Federal and state minimum loss ratios must be projected to be met. Under the ACA, if the actual loss ratio falls below 80.0% for the INM, Small Group (SG), or Student ACA markets and 85.0% for Large Groups (fully insured), rebate checks must be issued by the carrier to the contract holder or employer. All of the assumptions outlined in #s 2 and 3 above are tested and examined in detail by the OCA. “Net income” and “gains/losses from operations” from financial statements provide context.
Models/standards put forward by the “National Association of Insurance Commissioners” (NAIC) are reviewed and sometime adopted by the MIA for rate review. If the carrier delayed in correcting rating missteps, that may reduce a requested rate increase. If a carrier is partly to blame for incorrect assumptions, that can also reduce a requested rate increase. Oftentimes carriers take the prior two actions on their own. The MIA considers the history of rate changes, the carriers’ financial strength, the absolute level of the rate versus competitors in the market, and the comparison of renewal rates to new business rates,. If rates need to go up, the MIA considers how quickly the rates can rise. Sometime the rise is gradual and spread over multiple years. Mathematical computations are checked for accuracy. Each year new market dynamics lead to new information being requested by the MIA (e.g., for 2019 rates the “Tax Cuts and Jobs Act” (TCJA)). For small sample sizes, the credibility of the data is measured.
No. A rate request will be modified if it is not proven to be fully justified and/or sufficiently supported. A rate request will be withdrawn if the carrier does not respond. A rate request will be denied if it is not proven to be needed. In some cases a carrier is asked to withdraw a filing if it affects a small number of Marylanders (e.g., < 10) where a rate approval would have little impact to the carrier but a big impact to the member.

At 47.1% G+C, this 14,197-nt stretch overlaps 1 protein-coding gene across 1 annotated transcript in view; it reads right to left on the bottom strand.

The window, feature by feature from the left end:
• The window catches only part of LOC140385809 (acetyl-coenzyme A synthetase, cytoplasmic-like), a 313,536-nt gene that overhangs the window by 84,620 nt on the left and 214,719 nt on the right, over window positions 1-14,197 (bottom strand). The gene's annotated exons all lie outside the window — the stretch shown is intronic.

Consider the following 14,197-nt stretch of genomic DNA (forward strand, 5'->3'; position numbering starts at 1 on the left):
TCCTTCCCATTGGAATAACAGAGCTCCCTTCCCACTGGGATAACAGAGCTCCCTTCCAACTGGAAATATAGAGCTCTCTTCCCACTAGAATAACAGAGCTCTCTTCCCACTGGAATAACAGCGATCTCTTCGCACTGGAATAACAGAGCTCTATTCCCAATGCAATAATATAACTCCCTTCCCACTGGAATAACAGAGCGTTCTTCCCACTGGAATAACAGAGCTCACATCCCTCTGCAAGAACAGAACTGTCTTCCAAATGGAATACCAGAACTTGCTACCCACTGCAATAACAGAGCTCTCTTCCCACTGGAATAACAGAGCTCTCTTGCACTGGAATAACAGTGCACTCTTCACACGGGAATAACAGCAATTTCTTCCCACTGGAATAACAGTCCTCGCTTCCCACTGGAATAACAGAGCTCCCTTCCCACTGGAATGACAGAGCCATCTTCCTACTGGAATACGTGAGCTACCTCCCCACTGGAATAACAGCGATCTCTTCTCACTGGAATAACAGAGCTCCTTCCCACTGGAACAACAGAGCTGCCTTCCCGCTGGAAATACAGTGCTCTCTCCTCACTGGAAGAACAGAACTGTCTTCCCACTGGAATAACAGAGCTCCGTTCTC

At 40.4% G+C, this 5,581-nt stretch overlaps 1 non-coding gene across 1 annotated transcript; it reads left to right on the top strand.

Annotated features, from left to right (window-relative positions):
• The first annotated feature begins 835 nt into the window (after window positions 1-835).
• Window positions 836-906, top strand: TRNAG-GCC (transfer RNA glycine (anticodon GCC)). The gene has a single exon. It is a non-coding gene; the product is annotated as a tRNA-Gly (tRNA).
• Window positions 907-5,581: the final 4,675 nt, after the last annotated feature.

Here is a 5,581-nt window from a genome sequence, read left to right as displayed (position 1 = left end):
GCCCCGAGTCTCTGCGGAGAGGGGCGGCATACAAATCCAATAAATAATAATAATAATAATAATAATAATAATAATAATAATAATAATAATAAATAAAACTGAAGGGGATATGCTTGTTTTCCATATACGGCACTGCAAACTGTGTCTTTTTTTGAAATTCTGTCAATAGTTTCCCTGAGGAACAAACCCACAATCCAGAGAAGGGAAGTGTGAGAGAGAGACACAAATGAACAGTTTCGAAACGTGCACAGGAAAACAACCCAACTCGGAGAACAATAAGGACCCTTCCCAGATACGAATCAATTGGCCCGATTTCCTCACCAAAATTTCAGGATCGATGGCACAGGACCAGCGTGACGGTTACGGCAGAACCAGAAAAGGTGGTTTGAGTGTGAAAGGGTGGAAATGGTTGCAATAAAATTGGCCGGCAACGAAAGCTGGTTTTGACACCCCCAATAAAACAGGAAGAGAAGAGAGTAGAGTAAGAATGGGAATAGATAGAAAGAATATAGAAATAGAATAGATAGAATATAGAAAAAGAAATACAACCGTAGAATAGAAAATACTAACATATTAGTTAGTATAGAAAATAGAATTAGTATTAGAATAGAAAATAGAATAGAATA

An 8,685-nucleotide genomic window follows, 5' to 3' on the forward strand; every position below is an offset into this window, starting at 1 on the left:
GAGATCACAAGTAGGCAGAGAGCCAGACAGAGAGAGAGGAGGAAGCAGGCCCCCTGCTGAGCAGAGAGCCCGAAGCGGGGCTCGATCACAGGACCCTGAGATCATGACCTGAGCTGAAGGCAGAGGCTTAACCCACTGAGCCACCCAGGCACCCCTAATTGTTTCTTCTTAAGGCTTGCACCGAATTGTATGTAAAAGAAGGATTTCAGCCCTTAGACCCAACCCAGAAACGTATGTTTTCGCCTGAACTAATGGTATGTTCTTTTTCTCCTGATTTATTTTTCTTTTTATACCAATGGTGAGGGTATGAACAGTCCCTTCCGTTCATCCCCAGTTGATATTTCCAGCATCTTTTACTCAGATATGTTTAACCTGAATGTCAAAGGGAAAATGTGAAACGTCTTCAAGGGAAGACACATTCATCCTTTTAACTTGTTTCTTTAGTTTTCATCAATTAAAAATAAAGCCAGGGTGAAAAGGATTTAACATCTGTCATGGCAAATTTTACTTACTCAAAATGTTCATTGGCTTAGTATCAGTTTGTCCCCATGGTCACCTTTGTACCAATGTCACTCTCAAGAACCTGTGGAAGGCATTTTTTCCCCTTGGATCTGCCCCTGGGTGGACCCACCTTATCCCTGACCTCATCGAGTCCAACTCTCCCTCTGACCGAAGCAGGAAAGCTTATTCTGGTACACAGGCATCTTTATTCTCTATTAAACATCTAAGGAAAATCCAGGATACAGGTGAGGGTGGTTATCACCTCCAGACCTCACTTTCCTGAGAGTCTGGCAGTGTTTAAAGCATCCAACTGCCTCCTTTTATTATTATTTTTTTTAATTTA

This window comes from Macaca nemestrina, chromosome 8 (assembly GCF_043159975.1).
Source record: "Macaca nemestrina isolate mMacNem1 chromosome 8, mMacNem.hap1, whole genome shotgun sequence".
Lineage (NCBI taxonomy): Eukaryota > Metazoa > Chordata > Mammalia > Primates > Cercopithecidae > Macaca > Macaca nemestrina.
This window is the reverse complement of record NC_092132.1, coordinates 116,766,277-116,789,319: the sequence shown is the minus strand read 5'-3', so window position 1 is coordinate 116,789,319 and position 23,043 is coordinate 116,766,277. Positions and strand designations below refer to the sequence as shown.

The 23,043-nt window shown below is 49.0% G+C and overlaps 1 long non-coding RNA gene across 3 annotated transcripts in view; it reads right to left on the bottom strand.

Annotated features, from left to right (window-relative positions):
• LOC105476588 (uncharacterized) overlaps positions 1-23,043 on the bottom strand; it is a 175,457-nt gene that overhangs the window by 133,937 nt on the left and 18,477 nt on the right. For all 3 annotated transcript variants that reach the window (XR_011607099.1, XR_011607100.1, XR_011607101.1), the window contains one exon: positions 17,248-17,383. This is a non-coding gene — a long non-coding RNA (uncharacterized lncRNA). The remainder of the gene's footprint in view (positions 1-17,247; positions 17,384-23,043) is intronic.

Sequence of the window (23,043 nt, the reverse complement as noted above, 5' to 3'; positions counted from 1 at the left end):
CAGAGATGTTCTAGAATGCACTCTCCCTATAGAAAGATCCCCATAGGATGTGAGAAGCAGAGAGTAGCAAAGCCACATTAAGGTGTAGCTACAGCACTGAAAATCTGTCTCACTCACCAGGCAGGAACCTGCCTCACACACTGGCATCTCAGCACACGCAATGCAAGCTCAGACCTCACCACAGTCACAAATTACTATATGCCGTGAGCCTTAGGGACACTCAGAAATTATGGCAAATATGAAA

Yes. The MIA reviews the rates for each health insurance product. If the rates for some products are not supported the requested rates for those products are not approved.
The carrier has the right to request a hearing.
Yes. MD law requires carriers to provide an annual notice to their policyholders, and to post a notice on their websites, explaining that policyholders may find proposed ACA rate changes on the MIA’s website. Depending on the market, notice of a rate increase must be received 30 to 60 days prior to the effective date. LTC carriers are also required to provide the form number annually to enable identification of rate filings and hearings that pertain specifically to each LTC member.
Yes, public comments are an important part of the process. In the past excerpts have been shared at MIA hearings, with the press, with carriers, and with legislators in Annapolis. ACA INM and SG rate filings are open to public comment. When a carrier submits a rate change request consumers can read the company’s justification for the request and submit comments on the MIA’s website for at least 30 days from the date the request is posted on its website.